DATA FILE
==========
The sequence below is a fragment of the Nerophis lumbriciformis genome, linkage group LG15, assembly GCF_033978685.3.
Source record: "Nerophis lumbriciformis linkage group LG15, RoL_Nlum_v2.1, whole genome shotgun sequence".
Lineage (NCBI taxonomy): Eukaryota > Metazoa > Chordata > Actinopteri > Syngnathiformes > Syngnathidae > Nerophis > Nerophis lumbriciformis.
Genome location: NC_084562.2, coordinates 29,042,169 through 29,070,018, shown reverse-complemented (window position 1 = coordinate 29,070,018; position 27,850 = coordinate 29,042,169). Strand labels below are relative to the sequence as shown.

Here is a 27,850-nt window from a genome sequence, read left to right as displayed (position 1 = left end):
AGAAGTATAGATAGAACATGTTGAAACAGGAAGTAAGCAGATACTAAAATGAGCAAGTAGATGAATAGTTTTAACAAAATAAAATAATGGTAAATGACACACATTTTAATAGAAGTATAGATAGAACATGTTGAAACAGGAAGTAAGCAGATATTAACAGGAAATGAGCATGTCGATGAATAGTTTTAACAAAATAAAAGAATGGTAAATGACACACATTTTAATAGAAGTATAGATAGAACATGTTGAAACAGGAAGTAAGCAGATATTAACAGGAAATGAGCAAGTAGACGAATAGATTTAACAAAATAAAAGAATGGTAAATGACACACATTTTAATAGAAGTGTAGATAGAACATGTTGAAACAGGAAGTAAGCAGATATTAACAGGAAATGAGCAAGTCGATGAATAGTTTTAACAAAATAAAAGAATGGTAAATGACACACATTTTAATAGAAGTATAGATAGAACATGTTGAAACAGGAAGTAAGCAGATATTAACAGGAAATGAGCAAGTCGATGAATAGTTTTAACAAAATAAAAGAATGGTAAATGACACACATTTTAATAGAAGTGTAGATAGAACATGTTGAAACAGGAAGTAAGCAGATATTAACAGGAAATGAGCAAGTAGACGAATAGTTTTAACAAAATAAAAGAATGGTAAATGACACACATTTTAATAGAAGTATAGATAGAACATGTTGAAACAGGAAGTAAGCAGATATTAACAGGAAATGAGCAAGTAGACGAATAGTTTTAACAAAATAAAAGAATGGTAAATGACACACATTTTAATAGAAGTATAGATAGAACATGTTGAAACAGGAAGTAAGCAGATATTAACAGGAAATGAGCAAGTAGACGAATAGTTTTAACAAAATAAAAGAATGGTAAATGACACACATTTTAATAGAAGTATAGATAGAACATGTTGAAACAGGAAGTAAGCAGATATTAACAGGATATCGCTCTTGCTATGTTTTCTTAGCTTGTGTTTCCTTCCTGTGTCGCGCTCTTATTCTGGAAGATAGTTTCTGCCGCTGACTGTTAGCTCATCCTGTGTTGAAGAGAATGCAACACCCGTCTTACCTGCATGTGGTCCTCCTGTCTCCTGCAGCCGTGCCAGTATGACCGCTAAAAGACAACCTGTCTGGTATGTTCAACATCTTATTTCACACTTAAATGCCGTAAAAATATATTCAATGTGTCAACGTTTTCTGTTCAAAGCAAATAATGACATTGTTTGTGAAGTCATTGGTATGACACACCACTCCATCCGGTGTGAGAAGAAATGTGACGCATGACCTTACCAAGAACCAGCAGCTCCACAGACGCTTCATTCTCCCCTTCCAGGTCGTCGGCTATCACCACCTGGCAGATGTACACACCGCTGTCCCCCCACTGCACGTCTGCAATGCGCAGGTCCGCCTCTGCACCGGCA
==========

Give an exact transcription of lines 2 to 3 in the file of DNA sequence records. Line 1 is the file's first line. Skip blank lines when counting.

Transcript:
Source record: "Nerophis lumbriciformis linkage group LG15, RoL_Nlum_v2.1, whole genome shotgun sequence".
Lineage (NCBI taxonomy): Eukaryota > Metazoa > Chordata > Actinopteri > Syngnathiformes > Syngnathidae > Nerophis > Nerophis lumbriciformis.